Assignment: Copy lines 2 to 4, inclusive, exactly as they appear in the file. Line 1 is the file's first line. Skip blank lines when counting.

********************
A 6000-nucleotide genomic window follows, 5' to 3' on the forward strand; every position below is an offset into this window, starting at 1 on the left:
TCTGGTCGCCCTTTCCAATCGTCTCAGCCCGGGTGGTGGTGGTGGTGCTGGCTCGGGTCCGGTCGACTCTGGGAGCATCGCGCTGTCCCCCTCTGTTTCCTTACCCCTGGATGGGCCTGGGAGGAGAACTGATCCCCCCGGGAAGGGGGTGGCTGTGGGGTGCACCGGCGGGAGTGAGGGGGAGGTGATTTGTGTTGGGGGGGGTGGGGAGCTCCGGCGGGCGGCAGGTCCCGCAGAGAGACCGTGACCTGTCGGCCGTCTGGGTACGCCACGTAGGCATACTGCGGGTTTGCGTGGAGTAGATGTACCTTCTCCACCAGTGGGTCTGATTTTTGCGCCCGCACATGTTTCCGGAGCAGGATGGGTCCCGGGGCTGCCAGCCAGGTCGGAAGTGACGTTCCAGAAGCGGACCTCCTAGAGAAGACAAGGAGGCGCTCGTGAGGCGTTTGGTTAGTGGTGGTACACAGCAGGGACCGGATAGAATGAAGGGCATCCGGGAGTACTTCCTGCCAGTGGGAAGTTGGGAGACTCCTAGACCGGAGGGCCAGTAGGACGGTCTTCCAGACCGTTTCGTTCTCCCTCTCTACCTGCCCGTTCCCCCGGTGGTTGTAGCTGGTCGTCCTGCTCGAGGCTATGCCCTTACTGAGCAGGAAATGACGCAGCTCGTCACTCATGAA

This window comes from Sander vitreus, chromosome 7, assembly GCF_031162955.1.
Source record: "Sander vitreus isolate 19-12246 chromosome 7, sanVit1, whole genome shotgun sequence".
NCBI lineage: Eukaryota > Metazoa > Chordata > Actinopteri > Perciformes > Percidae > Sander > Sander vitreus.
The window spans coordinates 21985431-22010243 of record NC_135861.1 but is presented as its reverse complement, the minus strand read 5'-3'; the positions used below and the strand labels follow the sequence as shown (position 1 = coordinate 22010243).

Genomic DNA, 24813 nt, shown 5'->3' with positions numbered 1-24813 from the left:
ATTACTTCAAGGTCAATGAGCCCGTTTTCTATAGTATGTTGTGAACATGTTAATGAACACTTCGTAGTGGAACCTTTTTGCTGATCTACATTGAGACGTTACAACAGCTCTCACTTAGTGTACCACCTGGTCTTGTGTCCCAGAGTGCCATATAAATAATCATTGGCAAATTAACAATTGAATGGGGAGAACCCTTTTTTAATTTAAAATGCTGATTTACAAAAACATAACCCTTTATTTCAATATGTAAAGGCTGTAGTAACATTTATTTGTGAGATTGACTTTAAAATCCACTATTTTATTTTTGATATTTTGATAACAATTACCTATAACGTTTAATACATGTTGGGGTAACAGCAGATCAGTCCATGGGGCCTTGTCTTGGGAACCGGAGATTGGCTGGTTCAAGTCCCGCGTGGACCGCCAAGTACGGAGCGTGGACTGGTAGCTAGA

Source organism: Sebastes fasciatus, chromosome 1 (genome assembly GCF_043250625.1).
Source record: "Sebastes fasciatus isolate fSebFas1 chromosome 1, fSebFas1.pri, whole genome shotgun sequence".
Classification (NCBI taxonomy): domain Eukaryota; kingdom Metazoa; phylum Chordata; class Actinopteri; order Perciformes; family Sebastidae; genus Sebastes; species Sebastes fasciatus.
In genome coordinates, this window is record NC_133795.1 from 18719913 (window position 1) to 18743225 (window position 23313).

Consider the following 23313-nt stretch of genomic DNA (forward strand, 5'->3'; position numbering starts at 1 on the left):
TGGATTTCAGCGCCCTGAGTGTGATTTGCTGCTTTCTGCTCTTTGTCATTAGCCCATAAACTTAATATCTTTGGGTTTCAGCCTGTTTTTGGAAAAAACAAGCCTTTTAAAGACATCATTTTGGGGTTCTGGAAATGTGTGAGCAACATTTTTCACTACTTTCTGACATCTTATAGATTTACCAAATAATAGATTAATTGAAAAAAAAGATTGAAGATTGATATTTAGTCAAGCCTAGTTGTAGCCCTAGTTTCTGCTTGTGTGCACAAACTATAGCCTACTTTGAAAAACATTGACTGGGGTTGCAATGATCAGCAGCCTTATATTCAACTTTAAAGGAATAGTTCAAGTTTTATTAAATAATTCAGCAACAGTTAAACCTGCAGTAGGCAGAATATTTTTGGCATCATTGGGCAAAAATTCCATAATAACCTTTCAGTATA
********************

TCTGGTCGCCCTTTCCAATCGTCTCAGCCCGGGTGGTGGTGGTGGTGCTGGCTCGGGTCCGGTCGACTCTGGGAGCATCGCGCTGTCCCCCTCTGTTTCCTTACCCCTGGATGGGCCTGGGAGGAGAACTGATCCCCCCGGGAAGGGGGTGGCTGTGGGGTGCACCGGCGGGAGTGAGGGGGAGGTGATTTGTGTTGGGGGGGGTGGGGAGCTCCGGCGGGCGGCAGGTCCCGCAGAGAGACCGTGACCTGTCGGCCGTCTGGGTACGCCACGTAGGCATACTGCGGGTTTGCGTGGAGTAGATGTACCTTCTCCACCAGTGGGTCTGATTTTTGCGCCCGCACATGTTTCCGGAGCAGGATGGGTCCCGGGGCTGCCAGCCAGGTCGGAAGTGACGTTCCAGAAGCGGACCTCCTAGAGAAGACAAGGAGGCGCTCGTGAGGCGTTTGGTTAGTGGTGGTACACAGCAGGGACCGGATAGAATGAAGGGCATCCGGGAGTACTTCCTGCCAGTGGGAAGTTGGGAGACTCCTAGACCGGAGGGCCAGTAGGACGGTCTTCCAGACCGTTTCGTTCTCCCTCTCTACCTGCCCGTTCCCCCGGTGGTTGTAGCTGGTCGTCCTGCTCGAGGCTATGCCCTTACTGAGCAGGAAATGACGCAGCTCGTCACTCATGAA

This window comes from Sander vitreus, chromosome 7, assembly GCF_031162955.1.
Source record: "Sander vitreus isolate 19-12246 chromosome 7, sanVit1, whole genome shotgun sequence".